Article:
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If you’re an expectant mother and have concerns about your newborn developing jaundice, you first need to know what this might mean. We’re here to give you the facts and possibly uncover many truths about jaundice that you may not know about.
We’re professionals in newborn care at Northeast Pediatric Associates PA. Our team can make your transition from pregnancy to having a newborn as easy and stress-free as possible. Here’s what we want you to know about jaundice.
Everyone’s blood has bilirubin, which is a yellow-colored pigment made when your red blood cells break down. Your liver then removes that bilirubin.
Before birthing your child, your liver takes care of this action for your baby. Once your baby is born, it takes a few days for their liver to remove bilirubin on its own. During this timeframe, they can develop what’s called physiologic jaundice, which usually resolves on its own.
If your baby’s jaundice is caused by a disorder, the liver might not have the ability to process bilirubin like it should. If that’s the case, we need to determine the cause of your child’s jaundice and treat them.
To see if your baby might have jaundice, bring them into daylight or under fluorescent light for the best visual. If you notice that your baby’s skin appears yellow, they might have jaundice.
Jaundice usually begins in the face and slowly moves down to the chest, abdomen, arms, and then legs if their bilirubin increases. You might also notice that the whites of their eyes become yellow.
You should schedule an appointment with us if your newborn:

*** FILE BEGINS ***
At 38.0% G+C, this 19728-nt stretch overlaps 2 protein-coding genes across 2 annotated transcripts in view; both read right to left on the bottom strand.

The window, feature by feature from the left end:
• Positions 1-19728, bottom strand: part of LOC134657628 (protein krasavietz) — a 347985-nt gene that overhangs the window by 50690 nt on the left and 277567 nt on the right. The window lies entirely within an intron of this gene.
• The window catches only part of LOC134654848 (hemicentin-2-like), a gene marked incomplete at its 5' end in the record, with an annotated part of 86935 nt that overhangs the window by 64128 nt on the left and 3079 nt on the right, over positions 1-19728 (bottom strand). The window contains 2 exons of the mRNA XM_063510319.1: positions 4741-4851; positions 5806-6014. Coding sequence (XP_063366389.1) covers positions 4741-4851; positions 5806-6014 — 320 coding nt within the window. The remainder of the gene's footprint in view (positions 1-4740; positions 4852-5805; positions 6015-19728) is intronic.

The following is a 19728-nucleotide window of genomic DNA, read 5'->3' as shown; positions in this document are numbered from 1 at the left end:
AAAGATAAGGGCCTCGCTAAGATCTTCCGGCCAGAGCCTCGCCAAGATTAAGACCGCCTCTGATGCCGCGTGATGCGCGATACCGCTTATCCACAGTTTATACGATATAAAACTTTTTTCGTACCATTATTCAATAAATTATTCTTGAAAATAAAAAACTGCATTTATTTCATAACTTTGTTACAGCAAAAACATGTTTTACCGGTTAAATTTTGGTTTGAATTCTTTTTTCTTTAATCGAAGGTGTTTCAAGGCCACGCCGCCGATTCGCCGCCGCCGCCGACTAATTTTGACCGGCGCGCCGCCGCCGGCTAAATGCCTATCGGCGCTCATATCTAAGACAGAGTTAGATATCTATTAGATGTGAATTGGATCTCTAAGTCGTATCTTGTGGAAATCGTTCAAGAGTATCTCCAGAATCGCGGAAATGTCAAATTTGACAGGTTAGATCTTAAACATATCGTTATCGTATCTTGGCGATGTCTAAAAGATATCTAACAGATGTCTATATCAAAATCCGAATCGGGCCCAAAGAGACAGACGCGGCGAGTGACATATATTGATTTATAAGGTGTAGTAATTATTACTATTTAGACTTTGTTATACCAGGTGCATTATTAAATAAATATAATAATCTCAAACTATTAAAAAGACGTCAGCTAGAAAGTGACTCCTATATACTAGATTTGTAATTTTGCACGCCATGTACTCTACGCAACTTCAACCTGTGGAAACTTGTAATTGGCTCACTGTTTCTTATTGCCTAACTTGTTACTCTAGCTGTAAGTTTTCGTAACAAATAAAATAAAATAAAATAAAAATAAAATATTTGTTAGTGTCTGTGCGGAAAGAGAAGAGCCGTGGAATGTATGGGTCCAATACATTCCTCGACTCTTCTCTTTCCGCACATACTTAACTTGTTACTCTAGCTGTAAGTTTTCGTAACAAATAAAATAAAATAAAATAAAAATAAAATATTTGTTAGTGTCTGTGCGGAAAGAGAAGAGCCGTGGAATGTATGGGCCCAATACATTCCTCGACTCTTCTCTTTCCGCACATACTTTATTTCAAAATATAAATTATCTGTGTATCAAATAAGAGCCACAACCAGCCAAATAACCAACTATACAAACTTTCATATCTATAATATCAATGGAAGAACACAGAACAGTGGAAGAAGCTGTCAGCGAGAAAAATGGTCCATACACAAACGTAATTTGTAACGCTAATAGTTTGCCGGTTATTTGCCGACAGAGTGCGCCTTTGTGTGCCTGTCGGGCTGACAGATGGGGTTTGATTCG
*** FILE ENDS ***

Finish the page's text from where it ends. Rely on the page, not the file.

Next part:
In addition, they might have dark urine and pale stools.
If you think your baby has jaundice, don’t panic. Many newborns have this condition. It typically appears within the first few days or weeks of their life, and it usually clears up quickly without treatment.
Your newborn should be tested before leaving the hospital or place of birth. If your baby is still jaundiced more than normal after a few days, bring your baby in to see us. We can check your child’s bilirubin level to determine if they need treatment.
Treatment for jaundice involves putting your baby under light. This treatment is called phototherapy used to lower their bilirubin levels. It’s only used if we consider your baby’s levels high enough to qualify for treatment.
For more serious cases of jaundice, your baby may need fluids, have an exchange blood transfusion (only needed if bilirubin levels don’t come down after phototherapy), or intravenous immunoglobulin to block antibodies that might attack their red blood cells and reduce their need for an exchange transfusion.
When it comes to treatment, the bottom line is that you should seek treatment early if their jaundice isn’t resolving itself within the first few days of their birth.
Don’t let the possibility of jaundice scare you. Simply watch for signs and know that we’re here to give your newborn superior care. To learn more, give us a call at the office nearest you in San Antonio, North Central San Antonio, Schertz, or Castroville, Texas, or schedule your visit online. We can also set up a telehealth appointment for you.